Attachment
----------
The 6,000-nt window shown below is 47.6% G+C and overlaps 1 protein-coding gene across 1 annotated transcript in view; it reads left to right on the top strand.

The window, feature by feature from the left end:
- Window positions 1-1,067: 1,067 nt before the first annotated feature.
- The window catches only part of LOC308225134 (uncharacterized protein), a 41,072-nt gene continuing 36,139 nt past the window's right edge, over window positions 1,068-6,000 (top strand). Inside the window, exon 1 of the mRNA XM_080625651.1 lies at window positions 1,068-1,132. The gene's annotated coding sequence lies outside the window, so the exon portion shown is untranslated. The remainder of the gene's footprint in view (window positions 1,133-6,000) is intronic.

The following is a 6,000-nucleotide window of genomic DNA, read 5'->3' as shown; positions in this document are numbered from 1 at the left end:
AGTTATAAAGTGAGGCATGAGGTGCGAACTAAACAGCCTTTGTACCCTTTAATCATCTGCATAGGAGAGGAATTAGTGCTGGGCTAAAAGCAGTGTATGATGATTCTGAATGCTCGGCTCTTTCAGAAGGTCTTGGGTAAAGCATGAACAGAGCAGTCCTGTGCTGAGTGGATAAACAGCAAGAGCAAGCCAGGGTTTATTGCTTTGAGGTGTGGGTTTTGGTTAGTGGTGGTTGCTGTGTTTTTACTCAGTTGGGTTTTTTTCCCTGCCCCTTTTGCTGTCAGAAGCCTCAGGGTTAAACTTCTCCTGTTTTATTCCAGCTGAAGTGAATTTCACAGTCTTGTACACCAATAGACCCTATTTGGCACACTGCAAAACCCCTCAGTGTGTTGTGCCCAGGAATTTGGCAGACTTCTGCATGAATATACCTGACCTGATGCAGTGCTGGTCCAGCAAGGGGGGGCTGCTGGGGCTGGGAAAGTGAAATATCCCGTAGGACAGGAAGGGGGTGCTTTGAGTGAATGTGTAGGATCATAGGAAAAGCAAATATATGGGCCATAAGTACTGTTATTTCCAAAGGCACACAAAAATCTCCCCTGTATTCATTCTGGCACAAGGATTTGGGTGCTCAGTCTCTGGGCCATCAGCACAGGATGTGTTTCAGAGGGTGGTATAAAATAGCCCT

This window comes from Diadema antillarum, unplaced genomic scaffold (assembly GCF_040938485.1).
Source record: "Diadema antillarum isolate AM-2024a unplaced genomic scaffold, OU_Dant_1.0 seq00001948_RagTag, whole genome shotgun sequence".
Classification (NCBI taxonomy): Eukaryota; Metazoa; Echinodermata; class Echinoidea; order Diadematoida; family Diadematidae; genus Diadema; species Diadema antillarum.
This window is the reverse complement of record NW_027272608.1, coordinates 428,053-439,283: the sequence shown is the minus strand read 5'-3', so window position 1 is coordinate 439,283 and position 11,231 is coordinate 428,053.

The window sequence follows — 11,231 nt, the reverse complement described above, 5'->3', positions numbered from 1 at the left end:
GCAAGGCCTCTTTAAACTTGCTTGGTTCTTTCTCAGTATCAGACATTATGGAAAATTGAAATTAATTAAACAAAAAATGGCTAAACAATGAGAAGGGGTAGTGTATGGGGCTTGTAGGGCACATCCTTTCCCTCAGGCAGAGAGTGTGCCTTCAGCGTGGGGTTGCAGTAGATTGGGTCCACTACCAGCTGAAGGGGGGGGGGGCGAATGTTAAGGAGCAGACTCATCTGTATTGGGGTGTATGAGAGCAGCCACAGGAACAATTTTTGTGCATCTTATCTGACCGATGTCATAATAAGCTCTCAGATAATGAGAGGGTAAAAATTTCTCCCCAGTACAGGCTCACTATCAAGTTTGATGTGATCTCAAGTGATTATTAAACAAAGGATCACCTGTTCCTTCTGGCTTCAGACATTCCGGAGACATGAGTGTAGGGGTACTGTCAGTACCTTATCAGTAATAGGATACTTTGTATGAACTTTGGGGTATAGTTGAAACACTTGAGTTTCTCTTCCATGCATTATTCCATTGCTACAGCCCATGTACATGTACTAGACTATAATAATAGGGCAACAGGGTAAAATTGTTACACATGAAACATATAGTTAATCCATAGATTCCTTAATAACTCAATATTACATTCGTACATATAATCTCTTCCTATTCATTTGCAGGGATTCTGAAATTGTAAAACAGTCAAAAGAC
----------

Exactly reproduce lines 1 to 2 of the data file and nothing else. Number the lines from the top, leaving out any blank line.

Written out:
The 6,000-nt window shown below is 47.6% G+C and overlaps 1 protein-coding gene across 1 annotated transcript in view; it reads left to right on the top strand.

The window, feature by feature from the left end: